The driver, and only occupant of the vehicle, was identified as 46 year old Julie Wallace. Wallace advised police that she did not have a valid driver’s license at which time officers had Wallace exit the vehicle. While officers were speaking to Wallace she admitted to having recently purchased narcotics. When asked if they were in the vehicle she stated that they were. Officers searched the vehicle and located six individual baggies inside of the vehicle that contained a white crystal like substance. The substance rendered a positive for methamphetamine when field tested. The total weight of the substance was 174 grams.
Wallace was placed into custody and transported to the Wichita County jail without incident where she was charged with manufacturing/delivery of a controlled substance in penalty group one over four grams.
It’s that time of year again when you wake up to the sound of lawnmowers, gas trimmers and electric hedgers turning neighborhood yards into manicured marvels. The smell of freshly cut grass is carried by the warm winds of a sunny day. The sounds and smells have motivated you to get out in your own yard and do some work. You go to get your tools only to have your summertime bliss evaporate into woe when you discover someone has stolen your tools.
You pick up the phone to call police and file a theft report. Once police arrive one of the questions they ask you is if you know the make, model and serial number of the property that was stolen. Your reply is, “no”. This is not uncommon, but it does make it more difficult for the police to recover your property without having some type of identifying information. Your stolen lawnmower will simply become one of hundreds of other lawnmowers without some type of identifying information that shows it belongs to you.
The Wichita Falls Police Department would like to remind everyone of a great tool available to them free of charge: Report It.
Report It is a proactive tool that allows you to easily catalog information about your valuables. This includes serial numbers, owner applied numbers, photos of property and scans of receipts. It’s completely internet based, so you never have to worry about losing the data you have saved.
Nobody expects to have their property lost, stolen or damaged, but if it does happen, you’ll need to be able to provide the information to law enforcement and your insurance provider.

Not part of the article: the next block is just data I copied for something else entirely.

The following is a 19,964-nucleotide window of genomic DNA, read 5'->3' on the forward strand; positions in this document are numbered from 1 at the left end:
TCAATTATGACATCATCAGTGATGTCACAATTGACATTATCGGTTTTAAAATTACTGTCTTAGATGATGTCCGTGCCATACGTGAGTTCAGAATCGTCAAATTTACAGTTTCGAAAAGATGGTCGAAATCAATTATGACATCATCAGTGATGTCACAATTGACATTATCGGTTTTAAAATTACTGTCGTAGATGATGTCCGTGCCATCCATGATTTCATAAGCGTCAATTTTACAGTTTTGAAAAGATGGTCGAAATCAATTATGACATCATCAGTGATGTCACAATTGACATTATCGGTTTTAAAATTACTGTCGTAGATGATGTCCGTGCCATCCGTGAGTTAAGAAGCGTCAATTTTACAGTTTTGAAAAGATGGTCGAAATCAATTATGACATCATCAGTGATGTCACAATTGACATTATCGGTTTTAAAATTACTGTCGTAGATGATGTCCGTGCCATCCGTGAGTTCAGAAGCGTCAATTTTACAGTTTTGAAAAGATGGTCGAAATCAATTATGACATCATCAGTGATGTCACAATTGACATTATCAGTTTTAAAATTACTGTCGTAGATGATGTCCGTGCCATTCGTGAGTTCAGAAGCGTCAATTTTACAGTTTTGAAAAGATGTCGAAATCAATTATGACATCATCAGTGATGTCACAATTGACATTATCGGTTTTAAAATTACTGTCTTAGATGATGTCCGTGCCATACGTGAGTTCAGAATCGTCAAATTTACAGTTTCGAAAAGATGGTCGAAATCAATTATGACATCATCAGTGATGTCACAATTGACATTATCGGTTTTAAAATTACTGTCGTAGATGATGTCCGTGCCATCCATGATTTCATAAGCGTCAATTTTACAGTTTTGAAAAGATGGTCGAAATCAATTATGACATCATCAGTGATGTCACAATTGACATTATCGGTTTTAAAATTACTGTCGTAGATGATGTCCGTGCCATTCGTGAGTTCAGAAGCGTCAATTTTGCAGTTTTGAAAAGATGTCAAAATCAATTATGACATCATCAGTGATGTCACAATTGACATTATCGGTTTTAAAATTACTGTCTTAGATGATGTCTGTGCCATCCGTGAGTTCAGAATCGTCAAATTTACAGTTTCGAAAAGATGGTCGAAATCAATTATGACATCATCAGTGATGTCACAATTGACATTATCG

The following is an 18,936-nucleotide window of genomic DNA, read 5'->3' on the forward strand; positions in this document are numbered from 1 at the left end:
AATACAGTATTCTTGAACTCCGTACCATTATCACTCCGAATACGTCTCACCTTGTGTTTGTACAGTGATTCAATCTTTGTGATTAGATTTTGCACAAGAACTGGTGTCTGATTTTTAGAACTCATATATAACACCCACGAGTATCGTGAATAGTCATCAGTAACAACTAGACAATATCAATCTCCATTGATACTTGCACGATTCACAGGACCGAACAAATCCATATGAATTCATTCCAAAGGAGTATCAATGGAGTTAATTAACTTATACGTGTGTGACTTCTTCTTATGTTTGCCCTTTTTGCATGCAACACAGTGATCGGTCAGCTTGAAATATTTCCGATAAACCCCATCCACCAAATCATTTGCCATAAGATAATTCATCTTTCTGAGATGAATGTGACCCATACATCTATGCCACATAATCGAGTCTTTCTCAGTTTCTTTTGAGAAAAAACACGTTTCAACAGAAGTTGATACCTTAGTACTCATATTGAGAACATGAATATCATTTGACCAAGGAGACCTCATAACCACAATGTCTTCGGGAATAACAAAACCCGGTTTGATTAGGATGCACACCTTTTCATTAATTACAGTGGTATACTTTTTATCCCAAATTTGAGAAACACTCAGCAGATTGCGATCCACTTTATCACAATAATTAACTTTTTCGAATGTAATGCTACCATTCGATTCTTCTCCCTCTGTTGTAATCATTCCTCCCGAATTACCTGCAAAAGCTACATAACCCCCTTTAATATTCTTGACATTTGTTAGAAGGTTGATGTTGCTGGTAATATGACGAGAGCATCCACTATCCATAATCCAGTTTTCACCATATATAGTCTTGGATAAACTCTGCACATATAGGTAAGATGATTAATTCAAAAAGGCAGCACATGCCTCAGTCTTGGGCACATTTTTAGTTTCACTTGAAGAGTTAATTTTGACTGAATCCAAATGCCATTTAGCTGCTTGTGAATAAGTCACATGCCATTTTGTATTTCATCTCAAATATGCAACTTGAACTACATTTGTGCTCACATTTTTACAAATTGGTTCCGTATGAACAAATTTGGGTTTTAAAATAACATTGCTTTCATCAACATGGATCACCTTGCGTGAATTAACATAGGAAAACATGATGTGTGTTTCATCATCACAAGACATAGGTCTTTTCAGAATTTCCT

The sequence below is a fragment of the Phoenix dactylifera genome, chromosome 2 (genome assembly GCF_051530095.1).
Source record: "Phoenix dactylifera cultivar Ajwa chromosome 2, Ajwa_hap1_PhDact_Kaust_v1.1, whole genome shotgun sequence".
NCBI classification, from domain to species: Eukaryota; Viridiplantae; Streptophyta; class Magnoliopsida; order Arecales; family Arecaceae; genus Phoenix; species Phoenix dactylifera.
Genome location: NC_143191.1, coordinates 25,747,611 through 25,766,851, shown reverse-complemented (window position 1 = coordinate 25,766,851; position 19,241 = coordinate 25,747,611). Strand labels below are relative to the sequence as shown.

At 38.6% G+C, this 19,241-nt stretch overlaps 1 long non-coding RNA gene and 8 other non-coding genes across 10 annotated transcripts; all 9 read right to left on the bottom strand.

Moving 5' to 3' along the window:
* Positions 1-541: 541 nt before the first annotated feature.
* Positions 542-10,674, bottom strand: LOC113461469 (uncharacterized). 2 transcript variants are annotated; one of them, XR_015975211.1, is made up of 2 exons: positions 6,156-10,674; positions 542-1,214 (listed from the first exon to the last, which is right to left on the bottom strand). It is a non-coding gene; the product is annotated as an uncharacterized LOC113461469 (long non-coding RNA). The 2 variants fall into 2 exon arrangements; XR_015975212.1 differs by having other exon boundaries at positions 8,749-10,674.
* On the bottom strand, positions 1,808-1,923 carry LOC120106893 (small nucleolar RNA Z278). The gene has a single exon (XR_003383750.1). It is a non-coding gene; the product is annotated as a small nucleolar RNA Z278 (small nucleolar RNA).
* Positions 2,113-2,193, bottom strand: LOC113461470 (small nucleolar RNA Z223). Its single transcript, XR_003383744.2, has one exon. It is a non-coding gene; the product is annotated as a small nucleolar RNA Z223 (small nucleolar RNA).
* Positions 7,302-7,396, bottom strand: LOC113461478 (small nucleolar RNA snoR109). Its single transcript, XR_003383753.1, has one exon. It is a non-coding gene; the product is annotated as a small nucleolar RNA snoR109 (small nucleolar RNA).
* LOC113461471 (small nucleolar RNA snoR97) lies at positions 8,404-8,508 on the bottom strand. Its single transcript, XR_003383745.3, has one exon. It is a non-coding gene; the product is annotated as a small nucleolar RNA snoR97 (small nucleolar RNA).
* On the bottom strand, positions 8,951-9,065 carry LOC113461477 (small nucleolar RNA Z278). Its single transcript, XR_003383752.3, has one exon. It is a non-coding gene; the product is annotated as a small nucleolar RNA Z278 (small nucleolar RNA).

You can use Report It to store identifying information of anything of value – think about collectibles, jewelry, electronics, machinery, lawn equipment, and even designer clothes and handbags.
Having identifying information, such as serial numbers, will go a long way in helping the police to get your stolen property back to you so you can get back to enjoying the sounds and smells of summer.
From May 7th to the 20th the Wichita Falls Police Department received 35 burglary of a vehicle reports. During the investigation it was determined that 45 vehicles had been broken into, none of which showed signs of forced entry. There were 12 handguns taken in the burglaries.
The WFPD would like to remind people that one of the best ways to help prevent from becoming a victim of vehicle burglary is to simply lock your vehicles, and a special reminder to not leave unsecured firearms in your vehicle.
Take, Lock, Hide. The basic crime fighting tool to help reduces vehicle burglaries.
- Lock your vehicle. It takes seconds to break a window, but doing so makes noise – and criminals hate making noise.
- Hide valuables from sight, or take items with you. If a criminal doesn’t see anything, they’re less likely to break in, and will move on.
- Park in areas that are not secluded. Well lit parking lots, with good “sight lines”, make it more likely your vehicle is visible to the general public.
- Aftermarket car stereos; consider models with removable face plates. Take the face plate with you when your leave your vehicle.
- Record serial numbers of property you may leave inside your vehicle. If stolen, it makes it more likely the suspect, if he tries to pawn, will be identified.
There is no 100% fool-proof way to prevent all crime. You can make yourself less likely to be a victim of a burglary. Simply locking your vehicle and removing property from inside is half the battle.
The Wichita Falls Police Department is participating in this years TxDOT Click It or Ticket Campaign which runs from May 21st through June 3rd. We will have additional Officers on the street focusing on Occupant Protection for all passengers in vehicles. WFPD has partnered with TxDOT’s Click It or Ticket since 2002. Last year WFPD alone issued 287 seatbelt citations and 10 child safety seat citations during the campaign.
Here Is the Law
Texas law now requires drivers and all passengers in vehicles to be secured by a safety belt.
Any child under the age of 8 must be restrained in an approved child passenger safety seat unless taller than 4 feet, nine inches.
Safety Seat Guidelines
Safety belts are designed for adults, not children. Use a booster seat to lift your child up and prevent severe injuries in a crash.
Please remember the following guidelines when buying the proper seat for your child:
Birth-1 Year, Up to 35 Pounds
- Use a rear-facing seat until your baby reaches the weight limit or height limit of the seat.
- Secure the chest clip even with your baby’s armpits.
- Fasten harness straps snugly against your baby’s body.
1-4 Years, 20 to 40 Pounds
- Use a forward-facing seat for as long as the safety seat manufacturer recommends it.
- Fasten harness straps snugly against your child’s body.
- Secure the chest clip even with your child’s armpits.
- Latch the tether strap to the corresponding anchor if your vehicle has one.
4-8 Years, Over 40 Pounds
- Use a booster seat.
- Fasten the lap belt across your child’s thighs and hips, not stomach.
- Strap the diagonal belt across the chest to rest on the shoulder, not the neck.